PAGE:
Let’s All Be Less Single-Use

Let’s All Be Less Single-Use

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Kelly Alexander

“Where’s my hat?!”

“No idea.”

“The children likely threw it away.”


“Everything these days in their life is single-use. They probably just used my hat and threw it away like everything else.”

Yikes. Presumably my kids did not throw away his hat, but he has a point. Single-use style of living is everywhere (though of course in some places, …ahem, like the USA, more than others). We also are more aware than ever of the impact of our consumption life-style. 

How often do you drink bottled water when you are at home? Not often I assume. 

How often do you drink bottled water when you are out around town? More often.

How often do you drink bottled water when you are traveling out of the country? More often if not all the time.

We believe in Climate Change. We believe in Human-Caused-Climate Change. This means we believe that in addition to the essential and impactful regulations and changes that country governments and industries make – we also believe that each of us is responsible for creating less waste. We need to each take action to reduce our consumption – of plastic forks, bottles, straws, bags, take-away containers, and “free plastic stuff.” But it isn’t just disposables. Washing clothes, taking long hot showers, getting our hotel room cleaned daily – all this adds to our use of water, energy, waste. No matter how conscious we intend to be, there is always more we can do.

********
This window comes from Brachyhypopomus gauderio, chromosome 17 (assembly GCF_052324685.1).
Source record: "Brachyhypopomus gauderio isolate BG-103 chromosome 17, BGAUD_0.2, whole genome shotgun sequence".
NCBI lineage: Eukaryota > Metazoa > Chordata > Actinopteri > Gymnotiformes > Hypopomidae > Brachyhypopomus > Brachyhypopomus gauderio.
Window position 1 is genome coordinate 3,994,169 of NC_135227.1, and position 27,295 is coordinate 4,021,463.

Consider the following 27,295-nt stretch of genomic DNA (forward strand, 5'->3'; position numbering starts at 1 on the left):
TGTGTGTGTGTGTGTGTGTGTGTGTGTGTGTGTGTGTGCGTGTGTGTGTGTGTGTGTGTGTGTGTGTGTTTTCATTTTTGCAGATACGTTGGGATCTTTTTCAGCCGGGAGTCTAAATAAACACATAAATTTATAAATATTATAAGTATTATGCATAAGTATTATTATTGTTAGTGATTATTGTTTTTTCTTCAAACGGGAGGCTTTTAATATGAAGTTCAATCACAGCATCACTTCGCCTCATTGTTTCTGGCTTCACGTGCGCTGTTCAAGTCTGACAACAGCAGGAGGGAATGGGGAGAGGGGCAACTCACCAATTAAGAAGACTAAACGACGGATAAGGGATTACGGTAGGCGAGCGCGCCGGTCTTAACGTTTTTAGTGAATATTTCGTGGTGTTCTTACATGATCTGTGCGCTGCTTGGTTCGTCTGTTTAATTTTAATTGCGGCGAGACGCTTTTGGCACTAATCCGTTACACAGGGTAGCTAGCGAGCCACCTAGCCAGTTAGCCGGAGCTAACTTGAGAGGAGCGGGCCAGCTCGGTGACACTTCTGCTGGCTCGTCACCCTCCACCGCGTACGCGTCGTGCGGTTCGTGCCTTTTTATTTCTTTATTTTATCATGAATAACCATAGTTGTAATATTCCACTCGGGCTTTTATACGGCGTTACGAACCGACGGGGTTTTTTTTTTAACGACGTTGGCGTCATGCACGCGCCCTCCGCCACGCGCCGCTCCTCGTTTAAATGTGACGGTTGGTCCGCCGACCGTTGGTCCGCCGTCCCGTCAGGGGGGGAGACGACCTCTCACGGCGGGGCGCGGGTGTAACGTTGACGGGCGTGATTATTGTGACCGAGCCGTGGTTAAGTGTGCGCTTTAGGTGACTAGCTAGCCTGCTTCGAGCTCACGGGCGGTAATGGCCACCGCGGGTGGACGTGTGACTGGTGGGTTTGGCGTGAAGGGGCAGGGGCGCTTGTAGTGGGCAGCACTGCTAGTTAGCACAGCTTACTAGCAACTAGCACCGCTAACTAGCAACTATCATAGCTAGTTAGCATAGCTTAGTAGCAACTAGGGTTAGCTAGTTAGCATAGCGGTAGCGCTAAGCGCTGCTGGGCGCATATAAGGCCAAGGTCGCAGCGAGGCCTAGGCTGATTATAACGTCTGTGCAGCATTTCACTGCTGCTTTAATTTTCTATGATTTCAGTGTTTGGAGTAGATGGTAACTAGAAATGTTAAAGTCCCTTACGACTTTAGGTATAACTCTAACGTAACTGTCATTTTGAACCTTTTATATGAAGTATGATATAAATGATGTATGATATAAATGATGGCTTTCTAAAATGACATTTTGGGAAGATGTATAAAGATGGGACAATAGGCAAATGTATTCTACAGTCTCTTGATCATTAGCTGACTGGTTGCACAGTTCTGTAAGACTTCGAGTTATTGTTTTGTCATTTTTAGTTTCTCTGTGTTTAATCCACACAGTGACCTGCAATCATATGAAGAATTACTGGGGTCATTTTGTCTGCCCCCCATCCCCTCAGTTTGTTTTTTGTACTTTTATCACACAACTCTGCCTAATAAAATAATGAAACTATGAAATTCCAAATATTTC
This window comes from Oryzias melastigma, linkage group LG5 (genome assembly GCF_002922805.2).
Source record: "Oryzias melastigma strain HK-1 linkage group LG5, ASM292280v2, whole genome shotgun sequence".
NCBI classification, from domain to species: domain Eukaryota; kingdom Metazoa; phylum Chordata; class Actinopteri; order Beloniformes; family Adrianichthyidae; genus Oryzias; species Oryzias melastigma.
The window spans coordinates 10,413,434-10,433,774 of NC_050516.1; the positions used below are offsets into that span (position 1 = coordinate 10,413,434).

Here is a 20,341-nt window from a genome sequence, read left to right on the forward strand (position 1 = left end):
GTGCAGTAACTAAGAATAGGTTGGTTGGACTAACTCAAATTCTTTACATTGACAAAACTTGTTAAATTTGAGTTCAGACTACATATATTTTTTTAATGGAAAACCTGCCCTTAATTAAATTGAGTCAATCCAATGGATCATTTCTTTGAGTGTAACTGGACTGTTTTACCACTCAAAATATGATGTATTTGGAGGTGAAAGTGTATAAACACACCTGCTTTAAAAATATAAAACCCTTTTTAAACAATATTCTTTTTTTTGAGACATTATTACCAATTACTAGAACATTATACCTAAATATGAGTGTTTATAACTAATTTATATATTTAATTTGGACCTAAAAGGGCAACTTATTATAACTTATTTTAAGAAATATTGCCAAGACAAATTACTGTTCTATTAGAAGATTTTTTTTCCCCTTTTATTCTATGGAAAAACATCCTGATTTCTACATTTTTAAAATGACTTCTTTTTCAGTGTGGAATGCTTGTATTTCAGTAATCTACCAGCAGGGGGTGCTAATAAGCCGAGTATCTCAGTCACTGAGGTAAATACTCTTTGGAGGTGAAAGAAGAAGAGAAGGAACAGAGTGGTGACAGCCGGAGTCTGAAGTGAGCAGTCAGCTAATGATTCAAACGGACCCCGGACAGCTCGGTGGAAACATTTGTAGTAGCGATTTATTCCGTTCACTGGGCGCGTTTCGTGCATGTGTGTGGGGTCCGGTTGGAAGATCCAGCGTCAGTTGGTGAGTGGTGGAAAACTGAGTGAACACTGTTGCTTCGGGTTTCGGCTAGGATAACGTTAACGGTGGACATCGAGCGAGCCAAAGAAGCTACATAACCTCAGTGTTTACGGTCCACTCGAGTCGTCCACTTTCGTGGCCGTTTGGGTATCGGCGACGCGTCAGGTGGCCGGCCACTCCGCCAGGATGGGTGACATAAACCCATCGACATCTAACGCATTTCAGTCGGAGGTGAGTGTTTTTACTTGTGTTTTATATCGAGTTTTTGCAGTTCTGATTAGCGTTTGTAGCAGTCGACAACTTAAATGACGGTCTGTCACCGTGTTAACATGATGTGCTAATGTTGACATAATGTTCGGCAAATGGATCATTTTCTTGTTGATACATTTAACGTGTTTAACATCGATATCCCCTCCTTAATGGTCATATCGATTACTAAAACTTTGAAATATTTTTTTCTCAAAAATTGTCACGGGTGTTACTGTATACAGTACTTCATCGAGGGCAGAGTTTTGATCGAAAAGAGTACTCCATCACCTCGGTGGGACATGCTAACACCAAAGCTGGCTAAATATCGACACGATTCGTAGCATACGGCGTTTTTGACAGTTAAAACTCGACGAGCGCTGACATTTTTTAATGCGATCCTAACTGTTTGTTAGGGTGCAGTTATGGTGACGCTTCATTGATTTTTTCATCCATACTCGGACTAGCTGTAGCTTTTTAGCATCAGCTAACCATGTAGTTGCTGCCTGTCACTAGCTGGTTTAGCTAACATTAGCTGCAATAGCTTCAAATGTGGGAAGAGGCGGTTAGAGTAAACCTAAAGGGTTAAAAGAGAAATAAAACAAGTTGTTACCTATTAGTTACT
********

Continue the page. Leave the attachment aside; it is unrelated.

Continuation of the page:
Sure, flying around the world to talk about Climate Change is hilarious – but flying and traveling for work is our current reality. We all do it. We all can do better. We can travel less, travel more efficiently, take advantage of video technology and cell phone calls. We can volunteer in our local school system and local governments to make changes to how energy is used or improve the waste management system they implement. 

There is a lot we can do. But we need to start with our own behavior. We need to use less. But really, we need to start with reusing our winter hats.

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Trash pile, Solomon Islands.   CARE/Kelly Alexander